HL Deb 08 March 1988 vol 494 cc563-4

2.50 p.m.

Lord Monson asked Her Majesty's Government:

Whether the present structure of capital taxation encourages insider trading.

Lord Beaverbrook

My Lords, I am not aware of any reason why the present structure of capital taxation should encourage insider trading.

Lord Monson

My Lords, I thank the noble Lord for that reply. However, is he aware that whereas short-term capital gains are taxed at 30 per cent., long-term capital gains can effectively be taxed at several hundred or even several thousand per cent. because of the failure to index gains arising prior to 31st March 1982? Does that not encourage investors to go for short-term rather than long-term gains, and are not the people best placed to make short-term gains by definition insiders?

Lord Beaverbrook

My Lords, I am not sure that I follow the noble Lord's logic. No doubt many investors wish to make gains and perhaps wish to make them in the short term. But that is absolutely no reason to say that they wish to make profits from insider dealing.

Lord Williams of Elvel

My Lords, is the noble Lord aware that I too find the logic of the noble Lord, Lord Monson, rather difficult to follow? Perhaps the Minister can answer this question: how effective are the new arrangements under the Financial Services Act for detecting and prosecuting in insider dealing cases?

If the noble Lord has figures available, can he give us figures for a period prior to the commencement of the Financial Services Act arrangements on insider dealing and subsequent figures so that we can see how we are getting on? If he does not have the figures, perhaps he will be kind enough to write to me.

Lord Beaverbrook

My Lords, I shall look into this and find out whether figures are available. The fact is that the Financial Services Act provided for new powers of investigation of insider dealing and for certain substantive amendments to the insider dealing legislation. Your Lordships will be aware that the Stock Exchange introduced computer assisted surveillance in 1986, and I believe that that, together with the possibility of investigation by inspectors, means that the chances of detection and successful prosecution in such cases are much enhanced.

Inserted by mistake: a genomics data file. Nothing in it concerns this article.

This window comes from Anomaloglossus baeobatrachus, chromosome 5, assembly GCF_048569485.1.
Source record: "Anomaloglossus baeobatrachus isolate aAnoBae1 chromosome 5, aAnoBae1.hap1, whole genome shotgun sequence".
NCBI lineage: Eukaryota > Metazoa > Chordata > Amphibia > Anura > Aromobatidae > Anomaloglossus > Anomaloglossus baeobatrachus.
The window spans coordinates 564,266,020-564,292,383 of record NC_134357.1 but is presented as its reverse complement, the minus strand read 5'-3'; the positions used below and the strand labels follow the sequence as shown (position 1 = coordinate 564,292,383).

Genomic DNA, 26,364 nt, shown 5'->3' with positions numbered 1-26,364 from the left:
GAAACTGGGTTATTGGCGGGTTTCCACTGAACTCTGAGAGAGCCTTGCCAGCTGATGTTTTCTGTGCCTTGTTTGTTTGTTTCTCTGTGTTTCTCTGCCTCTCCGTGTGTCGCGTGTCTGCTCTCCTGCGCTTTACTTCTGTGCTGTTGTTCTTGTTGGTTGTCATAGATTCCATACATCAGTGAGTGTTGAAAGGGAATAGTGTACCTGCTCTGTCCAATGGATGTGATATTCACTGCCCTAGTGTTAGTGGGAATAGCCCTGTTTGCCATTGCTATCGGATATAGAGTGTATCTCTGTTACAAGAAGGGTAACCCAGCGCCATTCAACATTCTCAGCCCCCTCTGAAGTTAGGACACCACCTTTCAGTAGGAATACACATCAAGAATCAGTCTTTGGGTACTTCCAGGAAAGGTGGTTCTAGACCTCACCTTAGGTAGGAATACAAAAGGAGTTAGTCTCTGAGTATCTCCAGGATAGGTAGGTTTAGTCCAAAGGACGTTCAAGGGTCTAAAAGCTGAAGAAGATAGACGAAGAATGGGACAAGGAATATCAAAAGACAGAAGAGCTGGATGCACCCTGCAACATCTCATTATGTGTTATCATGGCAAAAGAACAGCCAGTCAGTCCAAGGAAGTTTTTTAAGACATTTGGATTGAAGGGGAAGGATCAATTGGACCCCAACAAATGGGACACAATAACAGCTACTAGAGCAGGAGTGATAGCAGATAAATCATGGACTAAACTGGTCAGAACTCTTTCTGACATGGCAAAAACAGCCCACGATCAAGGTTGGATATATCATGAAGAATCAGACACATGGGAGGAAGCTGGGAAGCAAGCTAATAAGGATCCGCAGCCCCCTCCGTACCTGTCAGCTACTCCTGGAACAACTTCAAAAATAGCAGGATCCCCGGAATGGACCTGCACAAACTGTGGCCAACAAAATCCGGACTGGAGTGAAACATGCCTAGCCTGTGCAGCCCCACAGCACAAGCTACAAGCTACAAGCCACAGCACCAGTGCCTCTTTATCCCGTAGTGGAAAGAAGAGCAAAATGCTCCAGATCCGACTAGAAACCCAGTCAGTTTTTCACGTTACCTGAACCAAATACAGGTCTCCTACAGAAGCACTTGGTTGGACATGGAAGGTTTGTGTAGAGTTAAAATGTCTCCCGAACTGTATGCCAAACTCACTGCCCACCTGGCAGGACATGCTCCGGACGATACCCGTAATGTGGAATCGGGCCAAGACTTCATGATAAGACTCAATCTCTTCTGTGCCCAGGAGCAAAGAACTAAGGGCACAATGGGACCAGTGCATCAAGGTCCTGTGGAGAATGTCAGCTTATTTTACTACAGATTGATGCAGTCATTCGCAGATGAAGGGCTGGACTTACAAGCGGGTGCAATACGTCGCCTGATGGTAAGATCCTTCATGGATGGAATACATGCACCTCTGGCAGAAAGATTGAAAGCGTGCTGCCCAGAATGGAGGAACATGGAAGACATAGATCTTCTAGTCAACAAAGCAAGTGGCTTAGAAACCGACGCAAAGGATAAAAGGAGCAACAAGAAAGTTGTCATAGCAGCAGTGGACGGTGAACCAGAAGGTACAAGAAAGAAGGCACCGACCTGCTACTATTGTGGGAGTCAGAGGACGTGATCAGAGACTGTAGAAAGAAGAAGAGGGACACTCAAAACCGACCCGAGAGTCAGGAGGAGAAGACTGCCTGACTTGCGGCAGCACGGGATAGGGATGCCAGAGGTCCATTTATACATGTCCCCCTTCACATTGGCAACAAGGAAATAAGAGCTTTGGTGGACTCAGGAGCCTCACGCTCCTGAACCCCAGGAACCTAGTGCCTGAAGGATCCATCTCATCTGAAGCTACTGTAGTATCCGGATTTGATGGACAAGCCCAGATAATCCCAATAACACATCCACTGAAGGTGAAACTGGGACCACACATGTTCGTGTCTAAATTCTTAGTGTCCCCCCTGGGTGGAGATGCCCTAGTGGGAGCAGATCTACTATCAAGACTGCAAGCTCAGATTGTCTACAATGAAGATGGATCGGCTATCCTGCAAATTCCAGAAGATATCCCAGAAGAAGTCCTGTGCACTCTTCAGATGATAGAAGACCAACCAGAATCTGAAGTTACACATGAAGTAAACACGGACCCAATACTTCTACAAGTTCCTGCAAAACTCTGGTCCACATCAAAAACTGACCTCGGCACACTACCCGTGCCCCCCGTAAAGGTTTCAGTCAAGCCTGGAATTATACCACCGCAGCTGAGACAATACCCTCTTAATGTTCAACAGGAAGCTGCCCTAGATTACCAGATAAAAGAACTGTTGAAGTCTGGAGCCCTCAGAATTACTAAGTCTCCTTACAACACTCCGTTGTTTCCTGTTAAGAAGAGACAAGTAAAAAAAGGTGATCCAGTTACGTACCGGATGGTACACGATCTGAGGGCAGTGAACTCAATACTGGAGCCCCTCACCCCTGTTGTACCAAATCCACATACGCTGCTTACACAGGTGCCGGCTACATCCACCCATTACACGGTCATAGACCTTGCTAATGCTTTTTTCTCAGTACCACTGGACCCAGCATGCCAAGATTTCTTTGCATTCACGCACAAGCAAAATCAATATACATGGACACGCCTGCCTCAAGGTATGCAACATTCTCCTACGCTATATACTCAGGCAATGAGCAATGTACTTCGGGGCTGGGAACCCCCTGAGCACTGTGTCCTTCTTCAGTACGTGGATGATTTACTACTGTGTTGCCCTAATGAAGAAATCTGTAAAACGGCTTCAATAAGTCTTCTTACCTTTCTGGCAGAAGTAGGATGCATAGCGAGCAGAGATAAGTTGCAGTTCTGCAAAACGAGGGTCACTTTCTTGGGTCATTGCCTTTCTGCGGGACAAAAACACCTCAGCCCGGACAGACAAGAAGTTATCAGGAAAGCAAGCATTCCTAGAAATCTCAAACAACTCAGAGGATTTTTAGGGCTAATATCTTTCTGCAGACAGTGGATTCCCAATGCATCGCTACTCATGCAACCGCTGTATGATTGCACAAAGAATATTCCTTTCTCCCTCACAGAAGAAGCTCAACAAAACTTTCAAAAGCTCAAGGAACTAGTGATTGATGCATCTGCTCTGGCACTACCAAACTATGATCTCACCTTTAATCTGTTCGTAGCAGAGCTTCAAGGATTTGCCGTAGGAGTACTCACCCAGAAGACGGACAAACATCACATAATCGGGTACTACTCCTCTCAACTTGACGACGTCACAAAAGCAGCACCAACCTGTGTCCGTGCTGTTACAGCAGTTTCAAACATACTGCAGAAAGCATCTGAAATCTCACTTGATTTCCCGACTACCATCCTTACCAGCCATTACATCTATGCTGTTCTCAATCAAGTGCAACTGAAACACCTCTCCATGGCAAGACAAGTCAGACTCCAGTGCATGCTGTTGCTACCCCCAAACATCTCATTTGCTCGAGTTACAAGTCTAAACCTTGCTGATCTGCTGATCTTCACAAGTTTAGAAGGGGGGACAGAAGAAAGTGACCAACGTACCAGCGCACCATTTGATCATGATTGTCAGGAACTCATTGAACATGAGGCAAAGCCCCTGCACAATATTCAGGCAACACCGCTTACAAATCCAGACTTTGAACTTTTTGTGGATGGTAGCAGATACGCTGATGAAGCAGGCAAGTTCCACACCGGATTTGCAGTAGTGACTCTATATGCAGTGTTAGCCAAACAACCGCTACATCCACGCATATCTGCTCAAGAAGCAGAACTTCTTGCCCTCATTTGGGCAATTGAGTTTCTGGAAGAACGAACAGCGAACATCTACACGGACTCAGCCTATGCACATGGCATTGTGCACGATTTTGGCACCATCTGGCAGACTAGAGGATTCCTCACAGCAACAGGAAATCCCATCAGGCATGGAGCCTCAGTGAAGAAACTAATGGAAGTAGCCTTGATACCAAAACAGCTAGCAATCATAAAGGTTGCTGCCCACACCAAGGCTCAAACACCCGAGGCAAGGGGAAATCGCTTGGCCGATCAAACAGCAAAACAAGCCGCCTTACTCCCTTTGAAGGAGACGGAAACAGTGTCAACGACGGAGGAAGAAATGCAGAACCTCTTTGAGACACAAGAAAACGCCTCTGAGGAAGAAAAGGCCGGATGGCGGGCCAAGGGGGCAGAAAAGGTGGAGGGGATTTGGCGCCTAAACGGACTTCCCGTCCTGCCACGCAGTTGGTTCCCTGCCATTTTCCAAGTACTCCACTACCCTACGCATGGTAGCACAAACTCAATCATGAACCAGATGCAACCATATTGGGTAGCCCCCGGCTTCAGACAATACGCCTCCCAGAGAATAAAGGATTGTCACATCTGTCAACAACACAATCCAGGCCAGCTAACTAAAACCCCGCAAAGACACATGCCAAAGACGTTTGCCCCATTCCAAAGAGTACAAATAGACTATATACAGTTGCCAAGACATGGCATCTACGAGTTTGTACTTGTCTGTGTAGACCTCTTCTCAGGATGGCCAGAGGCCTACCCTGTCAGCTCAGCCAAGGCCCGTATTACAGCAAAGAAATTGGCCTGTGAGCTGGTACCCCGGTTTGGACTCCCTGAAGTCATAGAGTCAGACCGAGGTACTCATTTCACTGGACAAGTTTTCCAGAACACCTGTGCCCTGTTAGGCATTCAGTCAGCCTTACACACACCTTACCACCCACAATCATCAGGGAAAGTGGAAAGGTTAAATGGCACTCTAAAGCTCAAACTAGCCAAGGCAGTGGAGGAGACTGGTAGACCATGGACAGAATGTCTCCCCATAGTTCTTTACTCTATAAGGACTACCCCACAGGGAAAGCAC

Lord Taylor of Gryfe

My Lords, the Minister gives some assurances with regard to expediting these investigations. A number of individuals have been under suspicion and some have been removed from office during the investigations, which have lasted more than 18 months. Will the Minister give the House some assurance that progress will be made in investigations so that the matter may be clear and individuals and organisations may know where they stand?

Lord Beaverbrook

My Lords, it is in no one's interest for any such investigation to be rather slow or tardy in coming to a conclusion. However, I can say to the noble Lord that my noble friend the Secretary of State naturally wishes that inspectors making such investigations should report to him as quickly as possible.

Lord Diamond

My Lords, taking what I am afraid is precisely the opposite view to that of the noble Lord who asked this Question on the impact of short-term versus long-term capital gains tax, perhaps I may ask whether the noble Lord is aware that there is still considerable anxiety with regard to insider trading. Is he also aware that there is a considerable body of opinion which takes the view that the first major step to be taken with regard to insider trading is to freeze the capital dealings of directors of companies during the period that they hold their directorships of those shares in that company?

Lord Beaverbrook

My Lords, I am not sure whether I completely follow the noble Lord in that opinion, but I would say to your Lordships that the Criminal Justice Bill which is now in another place seeks to increase the maximum term of imprisonment that can be imposed on someone convicted of insider dealing from two years to seven years. That makes it an arrestable offence and an extradition crime.

Lord Williams of Elvel

My Lords, does the noble Lord agree that the problem is not so much whether this is an arrestable offence or what the prison sentence is but whether the mechanism for detection and subsequent prosecution is effective? It was lamentably ineffective under the previous regime when the Stock Exchange reported to the DTI, as the noble Lord's predecessor at the Government Dispatch Box has pointed out. Are the present arrangements any more effective?

Lord Beaverbrook

Yes, my Lords. As I said earlier to the noble Lord, I believe that the ability of the Stock Exchange to detect instances of insider dealing has been enhanced by computer assisted surveillance. I also believe that the collection of evidence has been made very much easier. The appointment of inspectors to look into such allegations is a great step forward. I think that it is still too early to say exactly what impact the Financial Services Act has had on our ability to bring those guilty parties to court and have, it is hoped, a successful conclusion if they are found guilty. At the moment we have no plans to amend the provisions in the Financial Services Act and I believe that we are making progress in that respect.